The Massachusetts Millionaires Tax

Published: McLane Middleton
December 14, 2022

Massachusetts voters have approved a ballot initiative known as the “Millionaires Tax.” It amends the Massachusetts Constitution to impose an additional 4% tax on annual taxable income in excess of $1,000,000 reported on any income tax return. This means that the rate applicable to compensation and long-term capital gains in 2023 will be 5% for taxable income up to $1,000,000, and 9% for the portion of taxable income over that amount. The income of a nonresident will be subject to the new tax rate to the extent the nonresident has taxable income in excess of $1,000,000 that is deemed to be derived from sources within Massachusetts. The new tax rate is effective for tax years beginning on or after January 1, 2023 and is adjusted annually for inflation.

Many Massachusetts taxpayers are considering strategies to mitigate the effect of the higher tax rate, including the following:

  • Income Acceleration into 2022: The 4% surtax does not go into effect until January 1, 2023, so a taxpayer anticipating income soon may want to realize that income in 2022 rather than 2023, if possible. For instance, the sale of a business may be subject to less tax if completed in 2022.
  • Spreading Income Among Multiple Taxpayers: Since the amendment refers to income reported on a tax return, it may be beneficial to spread income across the returns of multiple taxpayers.
  • Spreading Income Across Multiple Years: Careful planning realize taxable income across multiple tax years can reduce overall tax paid.
  • Transfers of Assets to Nonresident Trusts: In general, if a Massachusetts resident transfers assets to a non-grantor trust that is not a Massachusetts resident, then trust income not derived from Massachusetts sources is not subject to tax in Massachusetts.
  • Change of Personal Domicile and Residence: Another possibility is for a Massachusetts taxpayer to move out of state so that he or she is no longer domiciled in Massachusetts nor a resident of Massachusetts, and is therefore taxable in Massachusetts only on Massachusetts source income.

We have worked with many clients interested in using New Hampshire trusts or establishing tax domicile in New Hampshire. Please call your  attorney at McLane Middleton for further information.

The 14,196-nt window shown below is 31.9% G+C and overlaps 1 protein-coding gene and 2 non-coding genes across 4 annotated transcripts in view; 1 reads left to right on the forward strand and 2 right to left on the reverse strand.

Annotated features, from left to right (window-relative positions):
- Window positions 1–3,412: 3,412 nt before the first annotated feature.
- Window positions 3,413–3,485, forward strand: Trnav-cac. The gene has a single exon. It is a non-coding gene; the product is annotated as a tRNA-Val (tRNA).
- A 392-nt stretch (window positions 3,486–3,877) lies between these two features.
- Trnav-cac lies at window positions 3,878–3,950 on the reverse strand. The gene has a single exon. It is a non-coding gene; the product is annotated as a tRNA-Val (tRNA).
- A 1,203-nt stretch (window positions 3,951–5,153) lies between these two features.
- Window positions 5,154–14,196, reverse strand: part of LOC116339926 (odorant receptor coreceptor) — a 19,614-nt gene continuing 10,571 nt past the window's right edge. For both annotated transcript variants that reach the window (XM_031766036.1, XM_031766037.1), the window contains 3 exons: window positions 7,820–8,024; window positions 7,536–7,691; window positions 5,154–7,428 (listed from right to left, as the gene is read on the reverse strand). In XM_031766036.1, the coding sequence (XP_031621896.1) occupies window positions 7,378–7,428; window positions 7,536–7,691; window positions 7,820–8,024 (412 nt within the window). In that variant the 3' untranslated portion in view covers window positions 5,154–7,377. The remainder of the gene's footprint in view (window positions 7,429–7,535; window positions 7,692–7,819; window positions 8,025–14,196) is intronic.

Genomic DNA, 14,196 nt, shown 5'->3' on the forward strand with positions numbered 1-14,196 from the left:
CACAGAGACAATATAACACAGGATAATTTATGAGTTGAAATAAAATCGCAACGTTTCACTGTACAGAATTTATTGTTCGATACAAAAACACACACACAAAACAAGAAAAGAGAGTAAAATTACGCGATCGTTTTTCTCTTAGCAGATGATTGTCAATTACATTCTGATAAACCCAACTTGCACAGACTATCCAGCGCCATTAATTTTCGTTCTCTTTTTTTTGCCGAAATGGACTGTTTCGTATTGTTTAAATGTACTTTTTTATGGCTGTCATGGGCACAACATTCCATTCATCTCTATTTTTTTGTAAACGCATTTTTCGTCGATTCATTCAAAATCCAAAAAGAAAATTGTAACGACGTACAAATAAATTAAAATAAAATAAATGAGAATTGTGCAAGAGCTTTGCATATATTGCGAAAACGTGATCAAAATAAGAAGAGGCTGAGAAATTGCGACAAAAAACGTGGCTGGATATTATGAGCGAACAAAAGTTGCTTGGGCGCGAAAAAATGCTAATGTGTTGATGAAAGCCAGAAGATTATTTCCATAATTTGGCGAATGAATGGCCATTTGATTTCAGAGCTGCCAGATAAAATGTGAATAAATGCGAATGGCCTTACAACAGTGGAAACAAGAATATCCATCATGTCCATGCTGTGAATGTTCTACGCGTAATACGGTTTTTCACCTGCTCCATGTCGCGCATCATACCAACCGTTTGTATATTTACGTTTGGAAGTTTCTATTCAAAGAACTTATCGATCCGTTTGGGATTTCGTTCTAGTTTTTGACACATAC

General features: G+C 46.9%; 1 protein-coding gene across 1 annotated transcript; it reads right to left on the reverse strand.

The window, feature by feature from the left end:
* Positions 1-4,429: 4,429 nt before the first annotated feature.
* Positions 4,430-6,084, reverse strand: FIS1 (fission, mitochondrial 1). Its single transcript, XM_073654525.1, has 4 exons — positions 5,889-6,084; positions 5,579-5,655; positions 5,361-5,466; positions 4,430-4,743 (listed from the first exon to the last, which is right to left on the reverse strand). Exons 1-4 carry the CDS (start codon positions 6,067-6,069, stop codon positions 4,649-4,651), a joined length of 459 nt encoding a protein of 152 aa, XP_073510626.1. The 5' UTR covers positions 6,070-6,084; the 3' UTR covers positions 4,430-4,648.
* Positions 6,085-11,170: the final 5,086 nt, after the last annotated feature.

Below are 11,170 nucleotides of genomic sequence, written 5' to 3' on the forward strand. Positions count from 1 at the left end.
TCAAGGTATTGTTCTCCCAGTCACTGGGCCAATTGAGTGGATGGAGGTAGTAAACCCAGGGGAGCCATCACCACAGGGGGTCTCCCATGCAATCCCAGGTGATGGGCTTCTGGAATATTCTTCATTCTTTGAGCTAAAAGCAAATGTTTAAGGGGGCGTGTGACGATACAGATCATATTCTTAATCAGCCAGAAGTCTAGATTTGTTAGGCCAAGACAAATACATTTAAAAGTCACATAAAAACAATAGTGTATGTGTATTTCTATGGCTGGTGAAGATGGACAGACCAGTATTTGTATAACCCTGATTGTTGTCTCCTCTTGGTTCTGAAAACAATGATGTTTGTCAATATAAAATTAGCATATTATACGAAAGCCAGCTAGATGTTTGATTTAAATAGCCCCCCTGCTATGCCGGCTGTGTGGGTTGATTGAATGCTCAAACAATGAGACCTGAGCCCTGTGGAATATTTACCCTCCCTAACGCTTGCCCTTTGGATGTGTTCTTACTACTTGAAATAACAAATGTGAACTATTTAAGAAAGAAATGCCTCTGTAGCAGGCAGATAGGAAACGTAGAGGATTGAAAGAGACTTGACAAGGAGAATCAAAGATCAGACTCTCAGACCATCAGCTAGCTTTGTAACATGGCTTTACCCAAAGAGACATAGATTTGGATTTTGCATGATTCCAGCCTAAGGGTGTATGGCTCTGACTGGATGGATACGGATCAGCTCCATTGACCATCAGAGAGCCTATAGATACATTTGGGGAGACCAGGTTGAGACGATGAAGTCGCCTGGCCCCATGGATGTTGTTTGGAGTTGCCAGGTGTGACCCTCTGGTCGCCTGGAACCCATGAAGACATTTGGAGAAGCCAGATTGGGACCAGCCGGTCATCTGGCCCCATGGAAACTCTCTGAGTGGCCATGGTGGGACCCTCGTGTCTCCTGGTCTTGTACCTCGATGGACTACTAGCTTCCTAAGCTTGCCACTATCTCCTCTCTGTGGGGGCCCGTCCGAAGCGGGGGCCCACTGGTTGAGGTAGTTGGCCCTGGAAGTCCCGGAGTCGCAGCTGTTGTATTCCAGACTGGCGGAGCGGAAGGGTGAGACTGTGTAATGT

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Director, Tax, Trusts & Estates, and Corporate Departments
Steve is a shareholder and director of the firm where he has been a member of its Tax, Trusts & Estates and Corporate Departments for over 25 years. Using his expertise as a licensed CPA as well as an attorney, Steve advises high net worth individuals, families and fiduciaries on estate and income tax planning and administration, and wealth preservation strategies. Steve also serves as Trustee of many significant family trusts; working closely with beneficiaries, family offices, and advisors regarding fiduciary, legal, tax and trust administration issues.


Director, Trusts & Estates
Patrick is a Director in the firm’s Trusts and Estates Department. Patrick focuses on wealth transfer, philanthropic and business succession planning for family offices and high-net worth individuals, including private equity and venture capital principals, real estate developers, private and public company executives, tech entrepreneurs and business owners. Patrick has extensive experience with advanced aspects of New Hampshire’s favorable trust laws, including the formation and administration of private trust companies, private non-charitable and charitable foundations, asset protection trusts, directed trusts, purpose trusts, dynasty trusts, and quiet trusts, as well as advising trustees on the use of decantings, non-judicial settlement agreements, and trustee modifications.


Counsel, Tax Department
Catherine Hines is counsel practicing in the Corporate and Tax Departments. She advises businesses and individuals on broad range of tax-related issues, including partnership and corporate taxation, entity formation, transaction planning, and executive compensation, including design of equity and synthetic equity plans. Before joining the firm, she was a tax associate at Ropes & Gray, LLP in Boston, where her practice focused on representation of private equity fund sponsors and investors, and mergers and acquisitions.


Director & Chair, Trust & Estates Department
Ryan advises individuals and families regarding various estate planning matters, including estate, gift, income and generation skipping transfer tax strategies. He advises fiduciaries in conservatorship, probate and trust administration matters. Ryan also counsels individuals and business owners regarding business succession planning and various asset protection techniques, including limited liability companies and asset protection trusts. Ryan received his J.D., cum laude, from Suffolk University Law School (2003) and his B.A., cum laude, from the University of Massachusetts, Amherst (1999).